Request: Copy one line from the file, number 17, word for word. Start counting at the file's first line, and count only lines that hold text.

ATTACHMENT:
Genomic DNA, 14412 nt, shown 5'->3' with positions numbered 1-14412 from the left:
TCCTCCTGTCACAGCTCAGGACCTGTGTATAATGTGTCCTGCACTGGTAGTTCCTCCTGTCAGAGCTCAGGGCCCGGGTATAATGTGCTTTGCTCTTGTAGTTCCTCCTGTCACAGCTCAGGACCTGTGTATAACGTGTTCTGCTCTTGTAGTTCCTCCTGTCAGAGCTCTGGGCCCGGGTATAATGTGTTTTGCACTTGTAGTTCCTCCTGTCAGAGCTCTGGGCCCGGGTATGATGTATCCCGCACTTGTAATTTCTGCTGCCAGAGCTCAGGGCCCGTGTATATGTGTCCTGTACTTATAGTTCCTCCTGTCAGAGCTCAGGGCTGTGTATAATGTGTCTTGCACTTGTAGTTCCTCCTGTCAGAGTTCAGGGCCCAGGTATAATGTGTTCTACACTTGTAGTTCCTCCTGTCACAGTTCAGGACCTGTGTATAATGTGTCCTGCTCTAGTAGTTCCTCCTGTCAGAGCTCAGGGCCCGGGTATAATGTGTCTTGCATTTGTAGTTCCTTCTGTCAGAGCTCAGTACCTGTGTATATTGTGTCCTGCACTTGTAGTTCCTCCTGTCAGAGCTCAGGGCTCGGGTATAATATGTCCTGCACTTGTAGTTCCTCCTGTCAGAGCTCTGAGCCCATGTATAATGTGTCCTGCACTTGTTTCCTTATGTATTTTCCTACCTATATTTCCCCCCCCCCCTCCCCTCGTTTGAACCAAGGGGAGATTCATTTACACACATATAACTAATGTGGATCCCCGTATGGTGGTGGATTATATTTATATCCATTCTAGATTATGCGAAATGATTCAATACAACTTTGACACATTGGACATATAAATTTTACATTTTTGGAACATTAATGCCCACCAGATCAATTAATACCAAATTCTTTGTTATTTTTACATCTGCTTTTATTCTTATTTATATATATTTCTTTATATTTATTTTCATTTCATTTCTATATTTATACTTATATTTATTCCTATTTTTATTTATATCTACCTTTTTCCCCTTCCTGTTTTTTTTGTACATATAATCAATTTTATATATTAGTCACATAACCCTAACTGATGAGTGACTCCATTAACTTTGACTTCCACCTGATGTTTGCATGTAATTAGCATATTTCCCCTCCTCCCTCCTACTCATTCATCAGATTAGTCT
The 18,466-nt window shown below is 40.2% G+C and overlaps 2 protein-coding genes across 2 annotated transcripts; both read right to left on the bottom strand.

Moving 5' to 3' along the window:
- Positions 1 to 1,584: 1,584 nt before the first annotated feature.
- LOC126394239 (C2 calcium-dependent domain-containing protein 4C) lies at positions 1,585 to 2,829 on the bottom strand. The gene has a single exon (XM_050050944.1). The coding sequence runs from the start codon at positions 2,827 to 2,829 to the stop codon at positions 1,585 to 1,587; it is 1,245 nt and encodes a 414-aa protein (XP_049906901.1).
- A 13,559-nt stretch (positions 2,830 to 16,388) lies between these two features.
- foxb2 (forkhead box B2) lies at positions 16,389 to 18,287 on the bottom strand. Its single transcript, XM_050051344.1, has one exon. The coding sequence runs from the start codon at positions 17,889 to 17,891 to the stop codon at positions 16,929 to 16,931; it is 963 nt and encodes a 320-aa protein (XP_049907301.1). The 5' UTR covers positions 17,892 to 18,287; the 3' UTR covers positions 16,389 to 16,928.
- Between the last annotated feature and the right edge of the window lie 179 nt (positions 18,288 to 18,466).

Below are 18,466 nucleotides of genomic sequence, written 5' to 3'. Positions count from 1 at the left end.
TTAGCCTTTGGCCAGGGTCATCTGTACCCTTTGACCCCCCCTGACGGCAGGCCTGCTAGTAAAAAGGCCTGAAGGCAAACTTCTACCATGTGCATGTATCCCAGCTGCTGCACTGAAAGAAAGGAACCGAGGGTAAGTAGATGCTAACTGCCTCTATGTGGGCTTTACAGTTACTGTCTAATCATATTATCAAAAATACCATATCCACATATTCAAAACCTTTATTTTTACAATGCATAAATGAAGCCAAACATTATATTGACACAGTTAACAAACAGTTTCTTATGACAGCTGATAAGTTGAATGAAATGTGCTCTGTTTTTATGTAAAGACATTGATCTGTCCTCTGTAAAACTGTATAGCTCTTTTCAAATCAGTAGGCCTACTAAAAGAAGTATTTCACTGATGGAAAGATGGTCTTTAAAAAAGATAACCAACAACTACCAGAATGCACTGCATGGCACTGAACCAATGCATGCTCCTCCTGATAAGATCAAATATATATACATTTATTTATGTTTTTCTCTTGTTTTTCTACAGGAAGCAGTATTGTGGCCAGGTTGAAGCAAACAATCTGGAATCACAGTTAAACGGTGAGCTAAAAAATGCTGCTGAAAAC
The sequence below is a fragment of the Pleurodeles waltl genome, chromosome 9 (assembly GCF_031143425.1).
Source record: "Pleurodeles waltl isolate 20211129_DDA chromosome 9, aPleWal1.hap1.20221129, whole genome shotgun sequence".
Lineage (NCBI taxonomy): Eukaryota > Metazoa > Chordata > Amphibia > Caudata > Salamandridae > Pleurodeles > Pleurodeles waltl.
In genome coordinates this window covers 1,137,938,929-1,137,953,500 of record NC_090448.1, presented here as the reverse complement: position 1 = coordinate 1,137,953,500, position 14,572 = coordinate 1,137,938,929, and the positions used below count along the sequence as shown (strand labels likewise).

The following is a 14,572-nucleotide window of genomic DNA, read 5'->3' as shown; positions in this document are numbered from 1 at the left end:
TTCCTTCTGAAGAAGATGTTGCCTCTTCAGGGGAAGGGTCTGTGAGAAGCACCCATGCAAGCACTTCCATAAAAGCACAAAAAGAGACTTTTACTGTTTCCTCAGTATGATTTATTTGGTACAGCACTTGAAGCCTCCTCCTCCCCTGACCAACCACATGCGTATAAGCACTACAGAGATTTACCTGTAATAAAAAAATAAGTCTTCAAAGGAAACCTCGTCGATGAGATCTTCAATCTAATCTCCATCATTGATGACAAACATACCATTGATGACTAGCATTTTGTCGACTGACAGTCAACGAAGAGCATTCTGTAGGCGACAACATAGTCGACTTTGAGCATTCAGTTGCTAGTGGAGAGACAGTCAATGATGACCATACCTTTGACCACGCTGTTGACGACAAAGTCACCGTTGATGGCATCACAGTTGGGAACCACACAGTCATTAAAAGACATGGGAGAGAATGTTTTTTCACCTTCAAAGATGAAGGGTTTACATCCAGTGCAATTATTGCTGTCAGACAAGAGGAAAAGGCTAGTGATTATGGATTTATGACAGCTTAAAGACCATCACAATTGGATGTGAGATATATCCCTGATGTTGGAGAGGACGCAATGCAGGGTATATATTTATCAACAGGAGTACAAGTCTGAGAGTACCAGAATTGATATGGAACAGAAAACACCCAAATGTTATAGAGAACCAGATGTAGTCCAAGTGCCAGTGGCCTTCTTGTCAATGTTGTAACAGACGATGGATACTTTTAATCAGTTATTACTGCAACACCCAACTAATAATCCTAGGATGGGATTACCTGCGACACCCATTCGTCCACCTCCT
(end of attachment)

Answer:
TTCCTTCTGAAGAAGATGTTGCCTCTTCAGGGGAAGGGTCTGTGAGAAGCACCCATGCAAGCACTTCCATAAAAGCACAAAAAGAGACTTTTACTGTTTCCTCAGTATGATTTATTTGGTACAGCACTTGAAGCCTCCTCCTCCCCTGACCAACCACATGCGTATAAGCACTACAGAGATTTACCTGTAATAAAAAAATAAGTCTTCAAAGGAAACCTCGTCGATGAGATCTTCAATCTAATCTCCATCATTGATGACAAACATACCATTGATGACTAGCATTTTGTCGACTGACAGTCAACGAAGAGCATTCTGTAGGCGACAACATAGTCGACTTTGAGCATTCAGTTGCTAGTGGAGAGACAGTCAATGATGACCATACCTTTGACCACGCTGTTGACGACAAAGTCACCGTTGATGGCATCACAGTTGGGAACCACACAGTCATTAAAAGACATGGGAGAGAATGTTTTTTCACCTTCAAAGATGAAGGGTTTACATCCAGTGCAATTATTGCTGTCAGACAAGAGGAAAAGGCTAGTGATTATGGATTTATGACAGCTTAAAGACCATCACAATTGGATGTGAGATATATCCCTGATGTTGGAGAGGACGCAATGCAGGGTATATATTTATCAACAGGAGTACAAGTCTGAGAGTACCAGAATTGATATGGAACAGAAAACACCCAAATGTTATAGAGAACCAGATGTAGTCCAAGTGCCAGTGGCCTTCTTGTCAATGTTGTAACAGACGATGGATACTTTTAATCAGTTATTACTGCAACACCCAACTAATAATCCTAGGATGGGATTACCTGCGACACCCATTCGTCCACCTCCT